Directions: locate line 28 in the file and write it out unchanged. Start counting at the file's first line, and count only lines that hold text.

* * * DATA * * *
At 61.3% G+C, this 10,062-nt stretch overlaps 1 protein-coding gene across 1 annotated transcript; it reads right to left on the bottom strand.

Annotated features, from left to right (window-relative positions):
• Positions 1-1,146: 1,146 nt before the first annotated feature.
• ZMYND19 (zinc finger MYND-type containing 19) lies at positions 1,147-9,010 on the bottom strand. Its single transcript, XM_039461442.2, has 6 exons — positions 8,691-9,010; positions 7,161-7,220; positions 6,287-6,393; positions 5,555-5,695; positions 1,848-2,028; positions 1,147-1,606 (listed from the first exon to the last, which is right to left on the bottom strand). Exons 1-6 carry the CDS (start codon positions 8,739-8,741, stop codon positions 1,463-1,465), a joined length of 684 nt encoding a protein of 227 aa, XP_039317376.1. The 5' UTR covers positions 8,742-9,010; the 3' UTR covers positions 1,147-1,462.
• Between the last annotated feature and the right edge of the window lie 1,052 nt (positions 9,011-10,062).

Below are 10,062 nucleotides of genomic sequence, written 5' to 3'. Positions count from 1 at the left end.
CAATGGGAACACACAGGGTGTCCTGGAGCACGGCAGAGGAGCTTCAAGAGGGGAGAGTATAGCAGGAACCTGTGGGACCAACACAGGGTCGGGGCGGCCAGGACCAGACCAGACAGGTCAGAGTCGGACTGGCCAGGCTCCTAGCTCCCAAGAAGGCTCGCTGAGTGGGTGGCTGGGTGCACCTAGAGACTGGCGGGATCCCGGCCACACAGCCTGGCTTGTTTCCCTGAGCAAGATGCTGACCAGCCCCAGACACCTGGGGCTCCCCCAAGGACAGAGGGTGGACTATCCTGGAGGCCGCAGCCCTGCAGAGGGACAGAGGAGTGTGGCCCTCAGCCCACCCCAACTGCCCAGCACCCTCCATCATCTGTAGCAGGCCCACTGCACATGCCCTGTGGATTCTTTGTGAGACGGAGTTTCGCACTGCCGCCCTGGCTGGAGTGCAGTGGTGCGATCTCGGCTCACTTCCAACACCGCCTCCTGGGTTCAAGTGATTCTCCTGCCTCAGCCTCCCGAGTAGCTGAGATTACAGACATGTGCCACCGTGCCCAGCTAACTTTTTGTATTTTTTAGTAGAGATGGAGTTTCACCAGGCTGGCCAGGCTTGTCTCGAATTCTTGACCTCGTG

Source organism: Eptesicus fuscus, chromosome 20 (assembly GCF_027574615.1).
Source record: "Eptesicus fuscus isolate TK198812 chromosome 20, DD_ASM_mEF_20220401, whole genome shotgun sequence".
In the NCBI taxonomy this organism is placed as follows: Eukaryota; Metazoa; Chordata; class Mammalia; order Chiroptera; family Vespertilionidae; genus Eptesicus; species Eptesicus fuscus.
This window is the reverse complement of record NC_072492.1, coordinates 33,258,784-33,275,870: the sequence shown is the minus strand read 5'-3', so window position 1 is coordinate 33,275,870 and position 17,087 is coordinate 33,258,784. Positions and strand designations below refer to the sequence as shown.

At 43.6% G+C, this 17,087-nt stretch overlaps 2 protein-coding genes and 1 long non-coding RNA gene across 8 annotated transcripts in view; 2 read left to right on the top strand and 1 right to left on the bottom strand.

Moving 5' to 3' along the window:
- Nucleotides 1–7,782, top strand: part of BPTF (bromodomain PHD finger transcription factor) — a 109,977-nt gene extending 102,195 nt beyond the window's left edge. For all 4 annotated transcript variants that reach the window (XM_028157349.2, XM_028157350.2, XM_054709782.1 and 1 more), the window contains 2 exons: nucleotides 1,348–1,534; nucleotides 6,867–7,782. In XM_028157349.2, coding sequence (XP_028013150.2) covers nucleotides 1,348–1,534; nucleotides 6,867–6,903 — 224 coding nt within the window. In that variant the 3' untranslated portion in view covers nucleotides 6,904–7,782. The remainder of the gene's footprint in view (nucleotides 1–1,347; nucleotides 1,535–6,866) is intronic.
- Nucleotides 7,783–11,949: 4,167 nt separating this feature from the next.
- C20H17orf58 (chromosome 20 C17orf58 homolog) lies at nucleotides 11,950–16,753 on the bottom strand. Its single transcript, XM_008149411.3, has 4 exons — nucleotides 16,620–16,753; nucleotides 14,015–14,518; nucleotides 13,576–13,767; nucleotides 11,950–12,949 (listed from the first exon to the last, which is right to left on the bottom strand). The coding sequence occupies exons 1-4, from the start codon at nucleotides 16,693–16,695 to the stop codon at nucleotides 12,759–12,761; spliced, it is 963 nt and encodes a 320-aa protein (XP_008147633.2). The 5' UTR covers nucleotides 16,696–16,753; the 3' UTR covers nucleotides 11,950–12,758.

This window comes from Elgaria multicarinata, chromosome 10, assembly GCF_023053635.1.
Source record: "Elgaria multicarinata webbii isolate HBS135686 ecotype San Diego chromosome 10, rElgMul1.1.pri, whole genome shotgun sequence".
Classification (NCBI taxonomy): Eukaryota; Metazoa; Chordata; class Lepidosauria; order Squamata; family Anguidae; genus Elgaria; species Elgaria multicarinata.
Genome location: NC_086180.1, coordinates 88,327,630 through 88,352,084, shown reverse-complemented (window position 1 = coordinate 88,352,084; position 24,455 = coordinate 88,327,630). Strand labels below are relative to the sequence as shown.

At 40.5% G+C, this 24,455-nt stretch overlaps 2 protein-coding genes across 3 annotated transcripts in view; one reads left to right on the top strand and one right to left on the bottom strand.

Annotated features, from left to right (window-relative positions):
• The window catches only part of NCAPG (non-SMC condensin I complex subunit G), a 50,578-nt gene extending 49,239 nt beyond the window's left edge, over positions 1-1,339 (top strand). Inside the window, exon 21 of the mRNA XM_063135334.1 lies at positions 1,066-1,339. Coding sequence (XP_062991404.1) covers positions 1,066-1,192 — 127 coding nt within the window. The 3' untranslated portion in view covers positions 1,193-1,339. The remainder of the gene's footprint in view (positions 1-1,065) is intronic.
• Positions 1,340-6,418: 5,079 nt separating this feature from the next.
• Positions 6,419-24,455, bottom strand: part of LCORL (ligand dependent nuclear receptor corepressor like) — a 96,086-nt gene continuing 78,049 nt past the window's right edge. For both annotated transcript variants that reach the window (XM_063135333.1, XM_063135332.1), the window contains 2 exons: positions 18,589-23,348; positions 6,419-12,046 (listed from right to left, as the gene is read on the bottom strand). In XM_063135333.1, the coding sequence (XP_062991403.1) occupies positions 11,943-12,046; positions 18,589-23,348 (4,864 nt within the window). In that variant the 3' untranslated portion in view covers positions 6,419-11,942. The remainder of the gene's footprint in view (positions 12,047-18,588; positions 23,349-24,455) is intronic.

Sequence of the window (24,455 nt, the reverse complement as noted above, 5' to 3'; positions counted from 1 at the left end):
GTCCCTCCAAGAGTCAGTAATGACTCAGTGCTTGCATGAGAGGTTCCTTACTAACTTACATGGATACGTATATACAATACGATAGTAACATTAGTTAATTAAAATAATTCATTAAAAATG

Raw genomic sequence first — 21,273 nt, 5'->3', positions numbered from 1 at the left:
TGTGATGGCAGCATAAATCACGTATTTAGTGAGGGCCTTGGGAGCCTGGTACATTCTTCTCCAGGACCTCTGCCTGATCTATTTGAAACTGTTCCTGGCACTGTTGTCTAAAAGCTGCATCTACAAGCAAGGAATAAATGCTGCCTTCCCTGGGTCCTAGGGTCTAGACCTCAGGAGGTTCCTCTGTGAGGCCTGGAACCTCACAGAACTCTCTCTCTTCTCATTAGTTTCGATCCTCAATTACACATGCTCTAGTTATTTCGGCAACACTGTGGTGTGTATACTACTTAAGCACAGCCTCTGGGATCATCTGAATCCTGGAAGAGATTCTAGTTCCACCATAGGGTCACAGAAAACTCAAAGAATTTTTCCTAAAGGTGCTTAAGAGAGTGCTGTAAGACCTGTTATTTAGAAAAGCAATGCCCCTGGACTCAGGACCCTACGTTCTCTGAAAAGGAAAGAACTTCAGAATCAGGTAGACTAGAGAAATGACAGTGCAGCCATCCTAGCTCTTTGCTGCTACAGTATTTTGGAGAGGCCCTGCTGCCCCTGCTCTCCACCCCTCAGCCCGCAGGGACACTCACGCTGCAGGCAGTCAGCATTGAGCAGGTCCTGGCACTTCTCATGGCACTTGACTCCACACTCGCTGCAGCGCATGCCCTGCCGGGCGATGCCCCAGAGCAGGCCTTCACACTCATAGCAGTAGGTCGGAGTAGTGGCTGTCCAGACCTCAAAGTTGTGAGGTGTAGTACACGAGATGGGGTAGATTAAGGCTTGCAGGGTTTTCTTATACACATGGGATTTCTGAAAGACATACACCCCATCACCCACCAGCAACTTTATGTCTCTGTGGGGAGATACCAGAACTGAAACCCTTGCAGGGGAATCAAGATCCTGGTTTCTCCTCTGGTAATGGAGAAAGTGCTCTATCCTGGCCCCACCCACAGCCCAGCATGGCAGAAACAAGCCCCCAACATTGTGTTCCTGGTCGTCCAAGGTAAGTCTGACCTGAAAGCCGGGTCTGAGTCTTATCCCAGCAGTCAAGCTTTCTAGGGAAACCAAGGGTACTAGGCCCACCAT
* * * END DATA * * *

Raw genomic sequence first — 21,273 nt, 5'->3', positions numbered from 1 at the left: